Vatican Cardinal warns of ‘silent apostasy’; says Catholic charities must evangelize
ROME, May 25, 2011 (LifeSiteNews.com) - In an address to the General Assembly of Caritas International today, Cardinal Robert Sarah, who heads the Vatican dicastery dealing with the church’s charitable institutions, stressed that the main mission of all Church groups, charitable groups included, was to bring people to Christ. “Today, dear Friends, the tragedy of modern mankind is not lacking clothing and housing. The most tragic hunger and the most terrible anguish is not lack of food,” he said. “It’s much more about the absence of God and the lack of true love, the love that was revealed to us on the Cross.”
The assembly comes at a time of major restructuring for Catholic charities which especially in the West have been beset by loss of Catholic identity. Funding of questionable groups by the charitable arms of the Canadian, American, British, French and Austrian Catholic Bishops conferences have had many Catholics calling for change. While Bishops in these nations have been working toward reform, the Vatican is working to reform the umbrella group for them all - Caritas Internationalis. LifeSiteNews reported in February that the General Secretary of Caritas was not permitted to stand for a second term in office due to concerns about ‘Catholic identity’ among other issues.
Cardinal Sarah added, “Regarding coordination with the charitable organisations of the Church … it is not merely philanthropic and humanitarian assistance aimed at relieving a certain kind of distress, but also and above all it entails giving back to human persons all their dignity as children of God, and promoting an anthropology that also encompasses the religious dimension of human persons, namely their encounter with God.”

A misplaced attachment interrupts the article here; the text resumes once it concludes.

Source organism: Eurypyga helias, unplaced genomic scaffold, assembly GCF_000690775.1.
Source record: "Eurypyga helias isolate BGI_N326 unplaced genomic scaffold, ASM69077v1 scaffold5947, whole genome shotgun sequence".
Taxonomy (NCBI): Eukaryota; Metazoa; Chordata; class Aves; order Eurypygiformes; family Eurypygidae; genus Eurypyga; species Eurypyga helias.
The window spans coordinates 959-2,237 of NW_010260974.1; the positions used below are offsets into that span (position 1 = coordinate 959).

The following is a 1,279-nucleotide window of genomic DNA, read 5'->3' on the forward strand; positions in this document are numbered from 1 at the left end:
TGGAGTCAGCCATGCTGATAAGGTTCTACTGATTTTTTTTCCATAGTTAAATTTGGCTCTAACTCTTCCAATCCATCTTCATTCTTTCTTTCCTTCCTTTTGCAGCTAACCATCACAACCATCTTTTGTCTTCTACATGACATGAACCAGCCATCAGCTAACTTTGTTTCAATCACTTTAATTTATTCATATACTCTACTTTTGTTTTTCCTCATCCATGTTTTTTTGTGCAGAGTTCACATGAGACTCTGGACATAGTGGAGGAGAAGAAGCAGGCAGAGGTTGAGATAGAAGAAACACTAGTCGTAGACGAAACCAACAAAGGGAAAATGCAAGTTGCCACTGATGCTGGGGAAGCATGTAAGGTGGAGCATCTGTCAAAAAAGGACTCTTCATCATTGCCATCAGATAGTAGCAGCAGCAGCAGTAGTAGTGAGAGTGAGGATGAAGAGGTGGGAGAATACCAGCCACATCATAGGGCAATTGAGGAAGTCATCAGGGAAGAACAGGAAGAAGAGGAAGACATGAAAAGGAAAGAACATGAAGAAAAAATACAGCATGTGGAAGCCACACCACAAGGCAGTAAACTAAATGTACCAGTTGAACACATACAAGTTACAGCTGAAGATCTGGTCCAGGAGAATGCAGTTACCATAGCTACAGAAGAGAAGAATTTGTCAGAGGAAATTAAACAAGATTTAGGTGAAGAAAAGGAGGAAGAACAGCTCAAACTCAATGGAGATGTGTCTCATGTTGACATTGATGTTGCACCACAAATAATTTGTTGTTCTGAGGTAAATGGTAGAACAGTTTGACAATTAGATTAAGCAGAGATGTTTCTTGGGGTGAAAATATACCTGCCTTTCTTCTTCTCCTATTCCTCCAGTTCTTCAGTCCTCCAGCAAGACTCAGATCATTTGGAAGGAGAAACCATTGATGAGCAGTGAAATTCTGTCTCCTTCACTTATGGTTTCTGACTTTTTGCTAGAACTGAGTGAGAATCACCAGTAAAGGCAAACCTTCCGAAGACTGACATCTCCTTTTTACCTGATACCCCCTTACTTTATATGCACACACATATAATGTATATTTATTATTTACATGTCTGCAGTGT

Cardinal Sarah quoted both Popes John Paul II and Pope Benedict XVI decrying the “religious indifference, secularisation and atheism” of the West.
“Together with enormous material, scientific and technological progress, the West is now experiencing a serious moral regression and a gradual “silent apostasy”, he said.
“Undoubtedly, since the beginning of his papacy, Pope Benedict XVI has considered this ‘religious indifference’ and ‘silent apostasy’ as the major challenge the Church has to take up today in her relations with the modern world. Therefore, he is more determined than ever to make our minds more aware and our faith more visible and more active, in order to show the world that the Church’s mission is deeply rooted in faith in God: Father, Son and Holy Spirit.”
While some in Catholic development agencies have argued for a hands-off approach of fostering good works undertaken even by agencies at odds with the Catholic Church to end the structures of poverty and oppression, the Cardinal took a different approach. “I believe it is important to understand that our charitable organisations are located within the Church and not alongside her,” he said. “A Caritas that wasn’t an ecclesial expression would have no meaning or existence. The Church cannot be considered as a partner of Catholic organisations. They are the organisations that take part in her mission.”
A recent debate over whether or not groups in the developing world should have the approval of local bishops prior to their receiving funding from Catholic charities in the West seems also to have been answered by the Cardinal. “So it is necessary that charitable organisations are really able to work in full communion and deep connection with the local bishop,” he said, “and in accordance with pastoral guidelines, in order to be fully integrated within the mission of the Church. “
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